The center of registers (does not) have the technical capacity to provide information on co-owners under a unique code


In this review, I want to share a seemingly rather simple situation - there are cases where three legal entities are given one real estate code and one of them needs to receive the names, surnames or other personal data of the co-owners[1]. Information on co-owners must be provided to the applicant by the State Enterprise Centre of Registers (hereinafter - CR). To our company’s initial request for the above data, CR replied that it did not have the technical capacity to provide such basic information. However, after a month and a half of correspondence with various CR divisions, we received a response that there is a possibility to generate the data we requested for an additional fee, which is not mentioned in the CR price list.

CR[2] is currently under the Ministry of Economy and Innovation. CR was previously owned by the Ministry of Transport and Communications, before that, it was at the disposal of the Ministry of Justice.

It would seem that for such a solid company, the technical capabilities of information technology should be unlimited, unfortunately, de facto - it is the technical barriers that prevent CR from providing customers with targeted information that complies with the regulation of personal data protection.



The company has acquired one parking space in the parking lot.

According to the CR procedures, a unique parking space code is assigned to three adjacent parking spaces.

Generally speaking, one parking space under a unique code belongs to three persons - co-owners.


Raimda auditas UAB is located in a convenient place - in the city centre. Understandably, in the heart of the city, where there is particularly heavy traffic, every centimetre is important. In order to mark the parking place belonging to the company with the road sign “Reserved parking place”, we applied to the Road Police Board of the Kaunas Count Chief Police Commissariat.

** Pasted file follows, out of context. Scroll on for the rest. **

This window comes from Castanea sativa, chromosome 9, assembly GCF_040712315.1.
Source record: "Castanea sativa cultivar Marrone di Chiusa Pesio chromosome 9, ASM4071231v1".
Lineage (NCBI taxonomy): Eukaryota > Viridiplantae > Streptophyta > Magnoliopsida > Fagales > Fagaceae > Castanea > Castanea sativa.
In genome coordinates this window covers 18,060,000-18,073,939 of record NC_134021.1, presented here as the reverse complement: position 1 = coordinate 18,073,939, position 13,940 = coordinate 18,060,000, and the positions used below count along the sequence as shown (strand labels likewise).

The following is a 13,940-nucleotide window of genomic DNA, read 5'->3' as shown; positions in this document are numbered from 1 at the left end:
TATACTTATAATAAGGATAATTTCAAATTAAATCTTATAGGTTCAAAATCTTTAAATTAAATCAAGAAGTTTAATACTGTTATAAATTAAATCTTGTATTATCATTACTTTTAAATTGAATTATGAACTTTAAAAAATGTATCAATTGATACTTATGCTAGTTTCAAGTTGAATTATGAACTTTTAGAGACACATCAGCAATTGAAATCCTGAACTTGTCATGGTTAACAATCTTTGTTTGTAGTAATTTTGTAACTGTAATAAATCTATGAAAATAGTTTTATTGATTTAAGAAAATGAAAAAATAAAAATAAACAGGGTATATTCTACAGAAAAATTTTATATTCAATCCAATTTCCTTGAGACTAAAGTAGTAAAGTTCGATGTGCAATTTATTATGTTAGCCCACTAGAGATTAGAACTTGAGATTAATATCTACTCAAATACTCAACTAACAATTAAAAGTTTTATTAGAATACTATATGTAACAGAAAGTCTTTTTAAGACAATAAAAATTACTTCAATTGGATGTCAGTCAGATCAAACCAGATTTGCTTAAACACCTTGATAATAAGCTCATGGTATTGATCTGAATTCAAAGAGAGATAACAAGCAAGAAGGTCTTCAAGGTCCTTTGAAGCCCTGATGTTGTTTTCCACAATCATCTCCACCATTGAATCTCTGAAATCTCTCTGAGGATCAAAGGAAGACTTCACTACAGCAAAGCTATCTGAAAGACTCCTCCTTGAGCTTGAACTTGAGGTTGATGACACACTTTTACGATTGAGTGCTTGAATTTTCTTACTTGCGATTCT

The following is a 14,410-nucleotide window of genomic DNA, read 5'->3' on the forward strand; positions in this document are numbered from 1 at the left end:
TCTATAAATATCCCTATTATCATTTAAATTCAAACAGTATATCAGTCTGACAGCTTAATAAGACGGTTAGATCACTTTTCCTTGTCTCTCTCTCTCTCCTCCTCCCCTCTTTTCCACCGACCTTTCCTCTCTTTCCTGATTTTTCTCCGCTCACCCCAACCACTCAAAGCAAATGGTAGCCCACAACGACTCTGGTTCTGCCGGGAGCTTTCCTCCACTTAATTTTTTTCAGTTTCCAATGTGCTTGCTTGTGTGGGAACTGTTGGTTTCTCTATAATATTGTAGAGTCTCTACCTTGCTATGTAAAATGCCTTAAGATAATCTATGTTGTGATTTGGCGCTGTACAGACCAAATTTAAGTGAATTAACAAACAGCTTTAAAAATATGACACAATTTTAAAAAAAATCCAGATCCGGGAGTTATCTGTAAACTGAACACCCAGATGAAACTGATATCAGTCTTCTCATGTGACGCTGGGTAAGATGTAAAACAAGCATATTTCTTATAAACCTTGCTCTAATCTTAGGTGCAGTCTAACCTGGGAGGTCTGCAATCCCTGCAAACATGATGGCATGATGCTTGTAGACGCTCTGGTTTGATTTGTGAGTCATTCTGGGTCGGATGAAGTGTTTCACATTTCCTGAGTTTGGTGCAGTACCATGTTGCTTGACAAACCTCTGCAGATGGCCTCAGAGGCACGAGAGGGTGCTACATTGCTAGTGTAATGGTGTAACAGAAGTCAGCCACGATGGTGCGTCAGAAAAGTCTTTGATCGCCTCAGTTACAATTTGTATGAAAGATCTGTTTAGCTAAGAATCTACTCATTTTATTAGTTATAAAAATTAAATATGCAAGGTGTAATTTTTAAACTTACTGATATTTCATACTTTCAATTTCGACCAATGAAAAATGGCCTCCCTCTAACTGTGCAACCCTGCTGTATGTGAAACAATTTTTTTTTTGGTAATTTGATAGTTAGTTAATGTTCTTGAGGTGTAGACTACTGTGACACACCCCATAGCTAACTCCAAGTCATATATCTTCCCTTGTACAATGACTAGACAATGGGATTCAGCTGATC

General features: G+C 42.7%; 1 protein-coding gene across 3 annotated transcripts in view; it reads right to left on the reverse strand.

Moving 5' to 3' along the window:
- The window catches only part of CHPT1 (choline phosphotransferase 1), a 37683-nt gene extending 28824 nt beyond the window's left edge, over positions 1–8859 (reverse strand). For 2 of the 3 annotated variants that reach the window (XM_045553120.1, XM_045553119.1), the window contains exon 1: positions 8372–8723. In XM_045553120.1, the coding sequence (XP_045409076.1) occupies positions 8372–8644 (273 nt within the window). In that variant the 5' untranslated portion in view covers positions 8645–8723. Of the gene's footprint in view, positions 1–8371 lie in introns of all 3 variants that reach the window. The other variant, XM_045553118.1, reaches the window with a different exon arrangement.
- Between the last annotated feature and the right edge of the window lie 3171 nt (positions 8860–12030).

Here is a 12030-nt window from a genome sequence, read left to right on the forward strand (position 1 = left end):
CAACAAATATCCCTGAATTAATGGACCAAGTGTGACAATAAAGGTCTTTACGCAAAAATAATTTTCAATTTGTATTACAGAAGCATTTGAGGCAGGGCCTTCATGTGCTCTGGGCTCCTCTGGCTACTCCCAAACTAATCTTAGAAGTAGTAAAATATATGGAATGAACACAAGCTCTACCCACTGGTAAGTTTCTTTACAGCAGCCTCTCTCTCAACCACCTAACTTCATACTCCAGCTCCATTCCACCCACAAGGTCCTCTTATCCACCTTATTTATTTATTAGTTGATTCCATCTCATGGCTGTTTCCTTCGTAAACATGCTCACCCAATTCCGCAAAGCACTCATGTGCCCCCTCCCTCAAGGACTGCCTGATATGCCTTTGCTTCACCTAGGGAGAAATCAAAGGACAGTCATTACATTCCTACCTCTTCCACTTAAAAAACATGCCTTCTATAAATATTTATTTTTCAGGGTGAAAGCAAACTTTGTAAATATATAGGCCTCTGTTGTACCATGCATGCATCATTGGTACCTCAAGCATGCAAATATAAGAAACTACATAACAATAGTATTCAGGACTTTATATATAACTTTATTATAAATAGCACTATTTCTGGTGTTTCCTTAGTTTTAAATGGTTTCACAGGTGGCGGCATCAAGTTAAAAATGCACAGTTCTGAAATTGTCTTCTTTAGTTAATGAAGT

The Road Police provided us with a detailed answer as to what documents are required to mark the relevant parking space with the “Reserved parking space” sign. One of the required documents was the written consent of the co-owners of the parking space to install such a sign. Official information on the co-owners of the parking place is provided by CR, which is why we have contacted this institution to provide the above information.

CR’s response was very surprising because instead of information about the two co-owners of the parking space, who were given the same unique code as Raimda auditas UAB, we received a 20-page response, which revealed a lot of information not related to the request.


We were very unpleasantly surprised by this response because making a request for information about the two co-owners of the parking space we received excess information that was completely unrelated to our request.